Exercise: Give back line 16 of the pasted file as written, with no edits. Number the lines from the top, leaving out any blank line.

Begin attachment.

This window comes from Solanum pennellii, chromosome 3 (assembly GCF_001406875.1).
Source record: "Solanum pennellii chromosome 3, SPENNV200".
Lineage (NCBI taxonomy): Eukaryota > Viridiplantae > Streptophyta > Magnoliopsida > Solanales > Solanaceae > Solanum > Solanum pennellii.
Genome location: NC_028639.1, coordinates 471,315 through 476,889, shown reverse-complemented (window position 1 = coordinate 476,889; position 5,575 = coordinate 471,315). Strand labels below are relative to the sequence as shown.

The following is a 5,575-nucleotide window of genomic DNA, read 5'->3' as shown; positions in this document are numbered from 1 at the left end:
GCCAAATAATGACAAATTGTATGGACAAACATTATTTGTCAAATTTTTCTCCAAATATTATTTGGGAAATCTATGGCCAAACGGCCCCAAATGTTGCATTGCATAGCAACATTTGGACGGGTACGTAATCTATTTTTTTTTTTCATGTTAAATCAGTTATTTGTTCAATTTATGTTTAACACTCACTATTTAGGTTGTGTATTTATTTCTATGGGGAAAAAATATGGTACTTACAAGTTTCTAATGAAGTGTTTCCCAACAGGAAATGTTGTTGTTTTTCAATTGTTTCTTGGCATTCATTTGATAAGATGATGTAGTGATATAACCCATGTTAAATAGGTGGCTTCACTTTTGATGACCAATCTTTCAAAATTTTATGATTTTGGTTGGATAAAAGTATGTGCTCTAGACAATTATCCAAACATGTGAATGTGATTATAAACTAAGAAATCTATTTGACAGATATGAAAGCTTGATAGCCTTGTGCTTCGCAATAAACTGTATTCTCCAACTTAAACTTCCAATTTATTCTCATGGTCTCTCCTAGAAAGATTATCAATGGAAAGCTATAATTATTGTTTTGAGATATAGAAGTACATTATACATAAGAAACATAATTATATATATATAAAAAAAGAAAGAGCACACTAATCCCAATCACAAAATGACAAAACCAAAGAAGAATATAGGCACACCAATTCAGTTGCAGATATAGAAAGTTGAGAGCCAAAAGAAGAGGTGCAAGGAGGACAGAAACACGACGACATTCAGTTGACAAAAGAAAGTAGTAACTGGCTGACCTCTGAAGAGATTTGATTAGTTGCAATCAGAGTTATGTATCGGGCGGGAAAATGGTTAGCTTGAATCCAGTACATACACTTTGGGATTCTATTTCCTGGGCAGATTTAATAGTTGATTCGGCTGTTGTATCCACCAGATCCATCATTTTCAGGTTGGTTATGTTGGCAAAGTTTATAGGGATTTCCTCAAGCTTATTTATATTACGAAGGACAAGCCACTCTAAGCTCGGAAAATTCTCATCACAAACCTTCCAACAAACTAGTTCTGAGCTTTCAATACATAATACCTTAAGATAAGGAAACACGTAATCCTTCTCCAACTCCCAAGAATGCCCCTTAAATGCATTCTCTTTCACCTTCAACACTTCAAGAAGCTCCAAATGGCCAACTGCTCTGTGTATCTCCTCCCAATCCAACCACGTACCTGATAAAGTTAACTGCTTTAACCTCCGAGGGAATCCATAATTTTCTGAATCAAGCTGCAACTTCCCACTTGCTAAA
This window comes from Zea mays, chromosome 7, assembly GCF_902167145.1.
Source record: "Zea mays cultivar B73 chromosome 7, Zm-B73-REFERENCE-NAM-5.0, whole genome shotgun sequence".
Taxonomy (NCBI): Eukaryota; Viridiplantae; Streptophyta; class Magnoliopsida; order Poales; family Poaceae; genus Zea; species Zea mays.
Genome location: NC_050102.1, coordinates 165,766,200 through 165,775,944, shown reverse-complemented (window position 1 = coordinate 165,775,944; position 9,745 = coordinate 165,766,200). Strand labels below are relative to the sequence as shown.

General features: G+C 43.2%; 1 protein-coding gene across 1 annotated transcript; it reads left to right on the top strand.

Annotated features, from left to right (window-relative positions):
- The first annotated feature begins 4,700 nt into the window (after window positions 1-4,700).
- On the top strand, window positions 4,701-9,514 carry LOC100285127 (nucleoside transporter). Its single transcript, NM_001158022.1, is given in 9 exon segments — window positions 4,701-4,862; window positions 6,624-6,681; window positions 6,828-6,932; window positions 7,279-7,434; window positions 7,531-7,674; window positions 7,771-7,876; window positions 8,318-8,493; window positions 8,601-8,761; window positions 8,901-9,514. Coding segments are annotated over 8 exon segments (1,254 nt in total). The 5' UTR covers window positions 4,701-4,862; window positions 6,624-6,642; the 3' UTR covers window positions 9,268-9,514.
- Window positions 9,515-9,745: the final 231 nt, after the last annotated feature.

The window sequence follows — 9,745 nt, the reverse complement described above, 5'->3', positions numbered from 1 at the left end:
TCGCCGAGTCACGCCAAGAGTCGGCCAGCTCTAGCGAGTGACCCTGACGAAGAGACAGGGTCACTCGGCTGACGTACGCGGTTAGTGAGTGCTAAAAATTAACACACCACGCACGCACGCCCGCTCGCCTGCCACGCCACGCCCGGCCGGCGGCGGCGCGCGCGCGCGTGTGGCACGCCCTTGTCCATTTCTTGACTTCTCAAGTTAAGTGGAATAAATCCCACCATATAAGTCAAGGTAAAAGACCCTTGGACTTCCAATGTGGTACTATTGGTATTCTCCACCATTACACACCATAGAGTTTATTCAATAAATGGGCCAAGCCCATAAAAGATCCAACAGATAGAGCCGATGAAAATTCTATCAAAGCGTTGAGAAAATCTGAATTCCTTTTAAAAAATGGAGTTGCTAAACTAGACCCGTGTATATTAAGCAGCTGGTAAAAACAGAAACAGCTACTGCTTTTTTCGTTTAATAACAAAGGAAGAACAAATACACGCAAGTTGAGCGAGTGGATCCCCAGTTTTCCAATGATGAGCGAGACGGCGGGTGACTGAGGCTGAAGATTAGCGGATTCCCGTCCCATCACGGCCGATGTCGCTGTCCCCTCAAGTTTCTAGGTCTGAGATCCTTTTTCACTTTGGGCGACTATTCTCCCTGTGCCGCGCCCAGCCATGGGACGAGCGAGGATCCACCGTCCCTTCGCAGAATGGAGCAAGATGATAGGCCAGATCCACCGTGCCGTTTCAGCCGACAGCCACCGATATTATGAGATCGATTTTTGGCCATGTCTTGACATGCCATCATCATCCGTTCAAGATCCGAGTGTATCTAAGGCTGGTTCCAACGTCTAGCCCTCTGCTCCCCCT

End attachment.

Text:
The window sequence follows — 9,745 nt, the reverse complement described above, 5'->3', positions numbered from 1 at the left end: